Just this afternoon, the FBI and other US-based law enforcement officials effectively shuttered MegaUpload, while detaining top executives at the company. MegaUpload founder Kim Schmidtz, aka Kim Dotcom, and other top executives at MegaUpload have been arrested for operating what has been billed a massive, infringing operation. At last count, 7 were indicted, with the New York Times reporting that 3 remain at large.
In classic SOPA fashion, the arrests and seizures were made outside of the US, but directed from inside the US. That is, the arrests were made in New Zealand, according to early information, and MegaUpload is a Hong Kong-based enterprise.
The timing couldn't be worse. Just yesterday, sites like Wikipedia and Reddit went dark to protest the over-reaching, heavy-handed aspects contained in SOPA. But now, it's as if that never happened: in this case, US-based enforcement authorities pointed to a long-running investigation and grand jury indictment, though MegaUpload appears unaware of any due process according to attorney Ira Rothken. MegaUpload owner Kim Dotcom has repeatedly pointed to compliance with takedown requests, though Hollywood, the RIAA, and other copyright owners obviously felt otherwise.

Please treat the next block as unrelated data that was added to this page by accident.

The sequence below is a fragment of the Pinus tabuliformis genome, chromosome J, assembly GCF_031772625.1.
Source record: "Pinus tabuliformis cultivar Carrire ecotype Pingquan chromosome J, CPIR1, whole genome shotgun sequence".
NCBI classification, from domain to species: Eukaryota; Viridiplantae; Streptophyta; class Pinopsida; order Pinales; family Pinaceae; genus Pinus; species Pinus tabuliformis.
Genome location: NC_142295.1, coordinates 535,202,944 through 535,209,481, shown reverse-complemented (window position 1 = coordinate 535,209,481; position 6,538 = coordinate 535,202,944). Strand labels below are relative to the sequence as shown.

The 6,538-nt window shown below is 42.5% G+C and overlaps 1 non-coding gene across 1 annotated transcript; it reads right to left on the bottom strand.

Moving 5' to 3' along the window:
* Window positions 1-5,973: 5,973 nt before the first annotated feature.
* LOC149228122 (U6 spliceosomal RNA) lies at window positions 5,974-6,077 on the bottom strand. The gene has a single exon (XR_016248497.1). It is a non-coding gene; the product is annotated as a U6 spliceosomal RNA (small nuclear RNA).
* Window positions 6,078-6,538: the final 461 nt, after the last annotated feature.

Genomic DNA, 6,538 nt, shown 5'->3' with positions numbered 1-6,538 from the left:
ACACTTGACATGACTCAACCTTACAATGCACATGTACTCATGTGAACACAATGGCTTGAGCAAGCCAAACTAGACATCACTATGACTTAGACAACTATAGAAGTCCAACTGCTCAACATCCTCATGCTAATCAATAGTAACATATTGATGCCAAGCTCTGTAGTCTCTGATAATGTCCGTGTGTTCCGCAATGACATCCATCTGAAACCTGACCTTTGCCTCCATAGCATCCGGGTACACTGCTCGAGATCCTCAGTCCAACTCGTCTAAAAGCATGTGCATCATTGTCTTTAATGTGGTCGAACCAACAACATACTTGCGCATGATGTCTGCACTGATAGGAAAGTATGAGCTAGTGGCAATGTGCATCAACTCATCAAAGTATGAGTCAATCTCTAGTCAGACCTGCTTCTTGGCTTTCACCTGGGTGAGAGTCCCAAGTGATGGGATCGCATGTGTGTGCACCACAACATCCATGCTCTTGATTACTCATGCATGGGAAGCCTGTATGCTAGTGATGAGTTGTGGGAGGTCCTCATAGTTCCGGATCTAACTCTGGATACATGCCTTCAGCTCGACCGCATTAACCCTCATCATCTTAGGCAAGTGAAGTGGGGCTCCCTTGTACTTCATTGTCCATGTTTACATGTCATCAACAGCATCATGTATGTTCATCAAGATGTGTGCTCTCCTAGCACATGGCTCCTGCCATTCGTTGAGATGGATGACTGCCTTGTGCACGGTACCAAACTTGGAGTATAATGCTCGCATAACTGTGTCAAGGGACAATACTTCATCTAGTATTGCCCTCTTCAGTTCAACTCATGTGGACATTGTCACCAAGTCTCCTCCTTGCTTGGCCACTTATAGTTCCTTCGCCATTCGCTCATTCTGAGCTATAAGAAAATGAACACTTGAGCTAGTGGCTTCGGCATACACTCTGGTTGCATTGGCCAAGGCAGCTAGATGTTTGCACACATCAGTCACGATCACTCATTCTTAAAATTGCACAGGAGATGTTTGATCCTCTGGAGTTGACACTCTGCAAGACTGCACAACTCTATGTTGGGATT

As of 1 o'clock PM PCT, the MegaUpload site is down.
Two companies were specifically named in the indictment, unsealed this afternoon in Northern Virginia: Megaupload Limited and Vestor Limited, both of whom were accused of damages exceeding $500 million in pirated films, music, games, and other assets. In its indictment paperwork, the all-powerful Department of Justice noted that MegaUpload was "generating more than $175 million in criminal proceeds and causing more than half a billion dollars in harm to copyright owners."
This is one of the largest federal indictments of its kind, according to the FBI.